Briefing, World

Ukraine: oppose escalation of the war

The war in Ukraine grinds on with no end in sight. Russian military failings of both logistics and morale, determined Ukrainian resistance and Western military assistance, short of direct involvement, all suggest a long, attritional haul.

Without giving credence to Western intelligence briefings or Ukrainian government spin, it is arguable that, without escalation of an unprecedented and dangerous character, Russian is losing the war. It has not been able to occupy and subdue Ukrainian territory sufficient to end the war that way, it has not been able to terrorise  or demoralise the Ukrainians so that they have had to sue for peace and it has not even yet been able to secure militarily the entire Donbass region, the most modest Russian war aim.

Sun Tzu’s ‘Art of War’, frequently the go-to manual for generals, armchair and otherwise, advises offering an opponent a face saving route out of conflict. In this case, autonomy of the Russian speaking regions in the east with guaranteed rights of the people living there might be something which affords all parties an acceptable outcome, with a revisiting of the Minsk agreements of 2014 and 2015. However, the western powers, hoist by their own petard, namely their uncritical support for Zelenskiy, who hasn’t honoured those agreements, may see this outcome as an unacceptable climb-down.

While Russia should be seen as the aggressor, with no equivalence between Russia and Ukraine, we cannot overlook the background to this conflict: NATO’s 1991 promise to Gorbachev not to expand, only to be followed by the accession of 12 Eastern European countries. Having poked the bear, NATO may now wish to humiliate it.

Outright partition might be a further possibility with the eastern region’s  autonomy crystallised as a pro-Russian puppet state. Socialists should not see this outcome as desirable. It would be seen to be rewarding, in part, aggression by a larger country against a smaller one. If NATO gets too sniffy about partition, we should remember what happened in 1999 to Russia’s ally Serbia; the British, of course, have plenty of form in partitioning a smaller, neighbouring country.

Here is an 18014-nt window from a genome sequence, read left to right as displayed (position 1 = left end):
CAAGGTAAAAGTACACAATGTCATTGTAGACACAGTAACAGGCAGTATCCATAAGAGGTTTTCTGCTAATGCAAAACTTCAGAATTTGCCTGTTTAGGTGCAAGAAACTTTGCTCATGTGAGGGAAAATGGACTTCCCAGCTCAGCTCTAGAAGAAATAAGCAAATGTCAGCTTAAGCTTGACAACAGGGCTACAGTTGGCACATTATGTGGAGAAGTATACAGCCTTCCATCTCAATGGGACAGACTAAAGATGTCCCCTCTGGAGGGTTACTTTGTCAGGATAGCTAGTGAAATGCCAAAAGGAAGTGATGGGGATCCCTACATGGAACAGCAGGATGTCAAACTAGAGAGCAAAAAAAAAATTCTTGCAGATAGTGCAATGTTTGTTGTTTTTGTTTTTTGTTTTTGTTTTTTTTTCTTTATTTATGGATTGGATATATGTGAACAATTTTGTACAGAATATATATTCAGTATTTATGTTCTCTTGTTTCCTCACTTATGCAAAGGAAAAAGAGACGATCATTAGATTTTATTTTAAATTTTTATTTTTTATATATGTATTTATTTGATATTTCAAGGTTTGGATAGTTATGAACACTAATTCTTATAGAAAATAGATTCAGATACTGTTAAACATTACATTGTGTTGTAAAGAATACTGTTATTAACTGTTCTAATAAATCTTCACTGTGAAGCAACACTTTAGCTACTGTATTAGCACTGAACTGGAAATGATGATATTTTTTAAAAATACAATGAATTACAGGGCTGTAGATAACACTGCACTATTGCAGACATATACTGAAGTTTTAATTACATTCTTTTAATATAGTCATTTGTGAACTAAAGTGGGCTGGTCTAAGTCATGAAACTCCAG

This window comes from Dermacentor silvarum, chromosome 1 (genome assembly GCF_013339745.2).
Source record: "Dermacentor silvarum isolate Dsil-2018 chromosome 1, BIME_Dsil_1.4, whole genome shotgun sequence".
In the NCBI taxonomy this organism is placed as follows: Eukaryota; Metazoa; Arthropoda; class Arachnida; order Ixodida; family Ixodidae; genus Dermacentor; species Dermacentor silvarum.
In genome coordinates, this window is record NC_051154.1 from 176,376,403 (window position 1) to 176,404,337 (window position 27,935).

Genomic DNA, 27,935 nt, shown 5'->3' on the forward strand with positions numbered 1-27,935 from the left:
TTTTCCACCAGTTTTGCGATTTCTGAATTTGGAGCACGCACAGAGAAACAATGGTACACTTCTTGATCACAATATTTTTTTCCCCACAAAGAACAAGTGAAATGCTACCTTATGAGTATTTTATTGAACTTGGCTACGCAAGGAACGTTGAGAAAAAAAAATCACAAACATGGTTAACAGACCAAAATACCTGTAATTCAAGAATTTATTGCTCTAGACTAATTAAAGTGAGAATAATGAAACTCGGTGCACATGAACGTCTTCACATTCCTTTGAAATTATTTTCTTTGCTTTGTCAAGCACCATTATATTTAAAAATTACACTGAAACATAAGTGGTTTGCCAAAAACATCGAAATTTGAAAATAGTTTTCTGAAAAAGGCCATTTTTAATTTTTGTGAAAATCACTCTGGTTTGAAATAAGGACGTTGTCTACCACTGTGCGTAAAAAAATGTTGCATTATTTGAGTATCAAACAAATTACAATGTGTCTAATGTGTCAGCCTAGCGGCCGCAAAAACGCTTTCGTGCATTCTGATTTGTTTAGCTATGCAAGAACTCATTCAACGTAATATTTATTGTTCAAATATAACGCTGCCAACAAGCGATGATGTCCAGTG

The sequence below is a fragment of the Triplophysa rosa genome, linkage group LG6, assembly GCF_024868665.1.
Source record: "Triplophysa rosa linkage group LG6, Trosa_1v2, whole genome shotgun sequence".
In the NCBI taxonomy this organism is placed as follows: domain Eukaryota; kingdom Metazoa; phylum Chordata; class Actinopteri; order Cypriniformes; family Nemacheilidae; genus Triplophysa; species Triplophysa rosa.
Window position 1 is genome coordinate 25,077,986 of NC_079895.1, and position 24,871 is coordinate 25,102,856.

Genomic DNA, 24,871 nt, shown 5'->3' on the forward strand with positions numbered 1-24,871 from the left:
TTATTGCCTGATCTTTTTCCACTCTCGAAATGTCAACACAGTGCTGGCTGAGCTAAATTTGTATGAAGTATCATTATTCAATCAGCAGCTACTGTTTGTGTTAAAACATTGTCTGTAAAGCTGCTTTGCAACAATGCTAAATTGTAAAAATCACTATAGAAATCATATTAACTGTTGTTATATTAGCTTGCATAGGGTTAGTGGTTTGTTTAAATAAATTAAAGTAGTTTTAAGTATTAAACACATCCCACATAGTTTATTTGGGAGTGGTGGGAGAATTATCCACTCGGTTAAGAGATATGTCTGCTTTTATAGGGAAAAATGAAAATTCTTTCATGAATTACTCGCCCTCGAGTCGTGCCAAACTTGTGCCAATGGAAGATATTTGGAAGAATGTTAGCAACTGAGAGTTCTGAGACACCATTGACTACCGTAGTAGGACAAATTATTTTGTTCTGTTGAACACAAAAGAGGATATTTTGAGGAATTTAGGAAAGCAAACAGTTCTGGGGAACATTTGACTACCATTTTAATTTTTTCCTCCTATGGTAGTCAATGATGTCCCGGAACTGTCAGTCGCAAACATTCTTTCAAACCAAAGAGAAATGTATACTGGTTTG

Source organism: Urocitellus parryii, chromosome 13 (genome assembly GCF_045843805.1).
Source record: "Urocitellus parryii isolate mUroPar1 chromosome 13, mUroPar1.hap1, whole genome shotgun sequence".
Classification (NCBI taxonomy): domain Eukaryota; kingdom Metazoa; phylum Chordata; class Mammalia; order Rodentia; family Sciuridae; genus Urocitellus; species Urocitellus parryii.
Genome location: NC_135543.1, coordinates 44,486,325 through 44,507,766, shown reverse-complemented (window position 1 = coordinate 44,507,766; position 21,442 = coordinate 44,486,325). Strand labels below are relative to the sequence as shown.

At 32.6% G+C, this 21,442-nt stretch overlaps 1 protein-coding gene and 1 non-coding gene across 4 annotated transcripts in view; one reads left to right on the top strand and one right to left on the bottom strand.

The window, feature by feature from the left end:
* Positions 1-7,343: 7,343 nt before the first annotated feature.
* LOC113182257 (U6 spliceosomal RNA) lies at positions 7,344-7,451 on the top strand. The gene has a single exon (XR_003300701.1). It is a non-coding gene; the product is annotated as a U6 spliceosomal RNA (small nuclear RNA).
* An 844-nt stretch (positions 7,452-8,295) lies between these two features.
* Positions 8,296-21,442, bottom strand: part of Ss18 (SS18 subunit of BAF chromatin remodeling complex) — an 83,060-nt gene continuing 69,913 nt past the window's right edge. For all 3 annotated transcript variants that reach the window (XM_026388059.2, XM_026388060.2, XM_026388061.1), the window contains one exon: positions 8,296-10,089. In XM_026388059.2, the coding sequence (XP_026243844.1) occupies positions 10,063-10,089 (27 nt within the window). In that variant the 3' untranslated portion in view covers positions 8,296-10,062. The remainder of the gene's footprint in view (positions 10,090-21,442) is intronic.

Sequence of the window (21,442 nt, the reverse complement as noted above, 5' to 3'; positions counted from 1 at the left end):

Elsewhere, the conflict casts a long shadow. As if his life wasn’t already stressful enough, Zelenskiy now has to act as a heat shield for the disgraced Boris Johnson while one of those  seeking to replace him, the risibly  out of  her depth Liz Truss, is dangerously upping the ante to lubricate her own  ambitions. The Tories are attempting a blame-shifting narrative that it’s the war, not their own policies that are causing the cost of living crisis. The sanctioning of Russian oligarchs reveals how the UK has been laundering dirty Russian money, not least in the form of donations to the Tory party while with its usual mixture of malevolence and incompetence, the Home Office is  failing those fleeing from the war.

Keir Starmer seeks to use the conflict to further his poisonous feud with socialists in the Labour Party. In the excitement, it seems everyone has forgotten that it was a certain MP for Islington North, now routinely referred to as a ‘Kremlin stooge’ who raised questions about the appropriateness of Putin’s state visit and criticised the Tories’ acceptance of donations from Russia.

In these dark and dangerous times, socialists should maintain opposition to the war, oppose escalation of the conflict on either side, call for the withdrawal of Russian troops, support Russian peace activists who are opposing the war and call for a diplomatic solution which protects Ukraine’s borders and safeguards the rights of the Russian speakers in the east, while keeping Ukraine out of NATO.

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